Episode 263

Encrypt That Pool | BSD Now 263


September 7th, 2018

1 hr 3 mins 45 secs

Your Hosts

About this Episode

Mitigating Spectre/Meltdown on HP Proliant servers, omniOS installation setup, debugging a memory corruption issue on OpenBSD, CfT for OpenZFS native encryption, Asigra TrueNAS backup appliance shown at VMworld, NetBSD 6 EoL, and more.

###How to mitigate Spectre and Meltdown on an HP Proliant server with FreeBSD

As recently announced in a previous article I wanted to write a couple of guides on how to mitigate Spectre and Meltdown vulnerabilities in GNU/Linux and UNIX environments. It is always a good and I hope a standard practice to have your systems patched and if they aren’t for whatever the reason (that legacy thing you’re carrying on for ages) you may take the necessary extra steps to protect your environment. I never planned to do any article on patching anything. Nowadays it’s a no brainer and operating systems have provided the necessary tools for this to be easy and as smooth as possible. So why this article?
Spectre and Meltdown are both hardware vulnerabilities. Major ones. They are meaningful for several reasons among them the world wide impact since they affect Intel and AMD systems which are ubiquitous. And second because patching hardware is not as easy, for the manufacturer and for the users or administrators in charge of the systems. There is still no known exploit around left out in the open hitting servers or desktops anywhere. The question is not if it will ever happen. The question is when will it happen. And it may be sooner than later. This is why big companies, governments and people in charge of big deployments are patching or have already patched their systems. But have you done it to your system? I know you have a firewall. Have you thought about CVE-2018-3639? This particular one could make your browser being a vector to get into your system. So, no, there is no reason to skip this.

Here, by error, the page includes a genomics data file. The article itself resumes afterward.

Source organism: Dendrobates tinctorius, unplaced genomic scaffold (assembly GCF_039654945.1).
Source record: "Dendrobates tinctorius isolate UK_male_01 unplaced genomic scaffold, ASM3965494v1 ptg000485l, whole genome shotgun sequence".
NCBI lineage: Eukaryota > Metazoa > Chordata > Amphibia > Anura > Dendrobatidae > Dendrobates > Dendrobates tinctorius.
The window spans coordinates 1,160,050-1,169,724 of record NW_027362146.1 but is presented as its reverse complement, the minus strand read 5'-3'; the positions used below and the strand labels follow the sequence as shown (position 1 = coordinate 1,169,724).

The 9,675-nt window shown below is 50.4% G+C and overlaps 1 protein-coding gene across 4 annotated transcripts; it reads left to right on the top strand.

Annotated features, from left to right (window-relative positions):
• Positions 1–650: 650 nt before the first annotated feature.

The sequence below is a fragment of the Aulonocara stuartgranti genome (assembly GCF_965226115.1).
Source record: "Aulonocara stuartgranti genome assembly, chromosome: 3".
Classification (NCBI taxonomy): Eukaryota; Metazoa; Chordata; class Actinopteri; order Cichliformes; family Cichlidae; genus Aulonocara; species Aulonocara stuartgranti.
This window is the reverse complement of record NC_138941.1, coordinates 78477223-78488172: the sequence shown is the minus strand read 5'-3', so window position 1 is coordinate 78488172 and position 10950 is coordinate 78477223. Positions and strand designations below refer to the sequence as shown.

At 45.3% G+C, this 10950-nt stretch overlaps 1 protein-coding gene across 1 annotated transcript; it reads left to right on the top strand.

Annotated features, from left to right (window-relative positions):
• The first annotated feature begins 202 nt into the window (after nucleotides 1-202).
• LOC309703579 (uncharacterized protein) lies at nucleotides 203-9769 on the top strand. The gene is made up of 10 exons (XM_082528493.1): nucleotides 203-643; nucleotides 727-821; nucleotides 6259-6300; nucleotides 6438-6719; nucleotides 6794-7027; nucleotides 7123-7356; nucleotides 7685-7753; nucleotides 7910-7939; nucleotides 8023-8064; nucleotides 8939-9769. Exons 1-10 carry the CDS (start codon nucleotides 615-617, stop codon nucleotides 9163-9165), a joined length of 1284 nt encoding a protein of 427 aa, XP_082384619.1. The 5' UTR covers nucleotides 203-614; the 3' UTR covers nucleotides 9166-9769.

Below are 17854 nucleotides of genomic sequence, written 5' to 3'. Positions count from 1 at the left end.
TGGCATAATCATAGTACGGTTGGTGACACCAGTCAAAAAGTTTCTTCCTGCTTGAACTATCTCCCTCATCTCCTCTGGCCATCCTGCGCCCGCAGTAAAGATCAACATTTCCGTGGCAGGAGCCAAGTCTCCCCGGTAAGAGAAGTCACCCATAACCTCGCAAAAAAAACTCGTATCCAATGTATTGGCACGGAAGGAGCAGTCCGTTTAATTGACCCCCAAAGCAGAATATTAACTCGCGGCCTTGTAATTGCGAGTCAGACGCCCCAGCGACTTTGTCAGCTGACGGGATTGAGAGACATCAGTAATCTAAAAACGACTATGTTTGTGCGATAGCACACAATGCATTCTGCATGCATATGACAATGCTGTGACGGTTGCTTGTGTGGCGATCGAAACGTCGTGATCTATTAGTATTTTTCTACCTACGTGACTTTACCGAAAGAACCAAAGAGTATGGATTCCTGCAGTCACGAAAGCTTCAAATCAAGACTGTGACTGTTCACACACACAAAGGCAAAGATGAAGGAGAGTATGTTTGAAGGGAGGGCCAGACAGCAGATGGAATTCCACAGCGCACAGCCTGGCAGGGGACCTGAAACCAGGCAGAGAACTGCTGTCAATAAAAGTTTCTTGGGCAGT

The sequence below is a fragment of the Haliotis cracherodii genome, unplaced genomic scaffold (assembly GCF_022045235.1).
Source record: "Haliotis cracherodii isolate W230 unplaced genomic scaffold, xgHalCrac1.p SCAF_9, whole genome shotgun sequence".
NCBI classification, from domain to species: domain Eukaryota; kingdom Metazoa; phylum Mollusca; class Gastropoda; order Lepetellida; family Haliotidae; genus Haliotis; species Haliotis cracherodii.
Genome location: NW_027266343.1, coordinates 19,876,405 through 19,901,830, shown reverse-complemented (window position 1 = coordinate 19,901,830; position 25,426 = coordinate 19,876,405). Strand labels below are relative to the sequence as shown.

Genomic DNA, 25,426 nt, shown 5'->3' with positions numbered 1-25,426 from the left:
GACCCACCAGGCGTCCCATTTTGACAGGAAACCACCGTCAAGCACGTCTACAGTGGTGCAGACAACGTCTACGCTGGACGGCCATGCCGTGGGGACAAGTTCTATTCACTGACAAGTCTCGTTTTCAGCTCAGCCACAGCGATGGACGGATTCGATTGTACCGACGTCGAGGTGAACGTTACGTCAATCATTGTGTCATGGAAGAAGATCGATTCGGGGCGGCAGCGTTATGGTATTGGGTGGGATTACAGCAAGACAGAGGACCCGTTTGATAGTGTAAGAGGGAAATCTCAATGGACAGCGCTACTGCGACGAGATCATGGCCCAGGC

Patching these set of vulnerabilities implies some more steps and concerns than updating the operating system. If you are a regular Windows user I find rare you to be here and many of the things you will read may be foreign to you. I am not planning to do a guide on Windows systems since I believe someone else has or will do it and will do it better than me since I am not a pro Windows user. However there is one basic and common thing for all OS’s when dealing with Spectre and Meltdown and that is a microcode update is necessary for the OS patches to effectively work.
What is microcode? You can read the Wikipedia article but in short it is basically a layer of code that allows chip manufacturers to deal with modifications on the hardware they’ve produced and the operating systems that will manage that hardware. Since there’s been some issues (namely Spectre and Meltdown) Intel and AMD respectively have released a series of microcode updates to address those problems. First series did come with serious problems and some regressions, to the point GNU/Linux producers stopped releasing the microcode updates through their release channels for updates and placed the ball on Intel’s roof. Patching fast does always include risks, specially when dealing with hardware. OS vendors have resumed their microcode update releases so all seems to be fine now.